Jumping to Conclusions – A Habit You May Like to Change One Day
When you communicate, do people feel uncomfortable?
When you are surrounded by a lot of people, do you start feeling uneasy?
Do you believe that if something cannot lead you to a binary answer of true and false, it is useless?
If the answer to the above questions is ‘Yes’ then you might be suffering from what is called an ‘Interface-observation Confusion’ or ‘Jumping to Conclusions’ bias, often abbreviated as JTC.
It’s a form of cognitive distortion and leads you to make a negative assumption which has no grounds in facts.
Here’s an example:
When an otherwise smart person avoids putting her feet forward while being challenged, it may suggest that the smart person was not competent.
It may also suggest other things such as her embarrassment at her integrity being questioned, or she may want to keep calm and let her actions speak instead of arguing on the matter.
If the smart person shows other signs of discomfort, such as choosing not to speak much and focusing on her work on hand instead, one is still making an assumption when they link these assumptions to non-competence.
These examples are of Jumping to Conclusions and may harm if pursued further without the first identifying the facts to back it up.
When you hire someone with 10 years of experience and assume that he knows exactly what you knew when you had 10 years of experience, it’s one more example of Jumping to Conclusion.
No two persons are the same. Their upbringing, environment that they grew in, their challenges and their successes – everything would be different. So actions based on Jumping to Conclusions may affect adversely if the decisions are taken based on such hypothetical conclusions.
Don’t get me wrong, we all jump to conclusions by making interfaces and assumptions. That is part of the game. The problem is people who jump on the conclusions have to be aware of what they are doing. If they don’t then they consider assumptions as facts and shape their further actions on the basis of that.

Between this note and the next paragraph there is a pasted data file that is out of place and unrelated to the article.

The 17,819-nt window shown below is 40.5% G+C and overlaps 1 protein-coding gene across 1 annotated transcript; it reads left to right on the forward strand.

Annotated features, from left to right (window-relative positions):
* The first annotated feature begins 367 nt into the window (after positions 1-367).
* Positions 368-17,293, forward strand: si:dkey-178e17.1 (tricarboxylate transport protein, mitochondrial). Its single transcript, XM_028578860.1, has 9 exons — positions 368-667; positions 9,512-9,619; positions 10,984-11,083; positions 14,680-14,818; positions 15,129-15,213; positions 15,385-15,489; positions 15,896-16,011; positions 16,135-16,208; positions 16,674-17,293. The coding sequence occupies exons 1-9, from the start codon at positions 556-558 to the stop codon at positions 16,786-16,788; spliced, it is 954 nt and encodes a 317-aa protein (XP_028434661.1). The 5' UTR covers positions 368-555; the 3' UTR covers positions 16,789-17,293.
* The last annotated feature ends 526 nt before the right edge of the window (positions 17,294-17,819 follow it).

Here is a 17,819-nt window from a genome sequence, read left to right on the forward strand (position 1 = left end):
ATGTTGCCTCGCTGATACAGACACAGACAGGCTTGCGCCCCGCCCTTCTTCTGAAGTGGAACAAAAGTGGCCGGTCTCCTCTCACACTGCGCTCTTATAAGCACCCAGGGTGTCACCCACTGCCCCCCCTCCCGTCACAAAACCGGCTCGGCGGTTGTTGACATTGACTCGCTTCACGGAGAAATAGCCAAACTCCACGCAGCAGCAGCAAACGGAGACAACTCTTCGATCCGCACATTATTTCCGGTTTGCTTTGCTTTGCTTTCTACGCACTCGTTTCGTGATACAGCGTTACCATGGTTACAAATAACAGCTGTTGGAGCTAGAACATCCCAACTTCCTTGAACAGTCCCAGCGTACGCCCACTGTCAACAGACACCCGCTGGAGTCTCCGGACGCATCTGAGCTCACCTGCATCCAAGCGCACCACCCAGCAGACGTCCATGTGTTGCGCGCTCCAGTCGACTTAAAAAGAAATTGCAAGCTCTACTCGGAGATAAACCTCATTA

Does it sound like you?
Worry not, the following three skills can help:
- Deep understanding of the context: When you understand the context, you establish a boundary within which you will assume. Smaller the boundary, nearer are you to the facts. Being near to the facts is not the perfect solution but at least it has more potential to get away with Jumping to Conclusions.
- Sharp observation: You have understood the context, now you leverage your observation skills. When you leverage your observation skills, essentially you take data from other contexts and use it to your benefit. It is needless to say that an observer is wiser than an un-observer. Though wisdom reaches its potential only when powered by actions.
- Deliberate actions to unearth the facts: You know the context, have sharp observation skills but they are of no use if you don’t put those skills into deliberate actions that unearth the facts. Once you unearth the facts, your conclusions would be based on concrete information, not just perceptions.
Good news is this that these skills can be learned by anyone regardless of what their past is.
Several years back, I had a habit to jump on the conclusions. I used to predict what other people might speak. I achieved several successes (and some failures too) because of that trait.
Some friends used to think that I’m smarter amongst them. But when someone senior, whom I respect a lot, drew my attention towards my that pattern and its potential drawbacks, I reflected on it, thought to change it deliberately and eventually learned to at least think twice before jumping to quick conclusions.
That realization changed how I speak, how I write, how I code, how I drive… my default lens to look at the things changed and my life too … for good! 🙂
Sure, that reduced my speed to decision making but the outcomes are worth the cost.
There is nothing in this world that cannot be changed for good. Jumping to Conclusions habit can also be changed if you are determined and willing to challenge yourself.
Have you ever encountered that pattern in your behavior? Do you think you should change it for good? If yes, then what are you waiting for?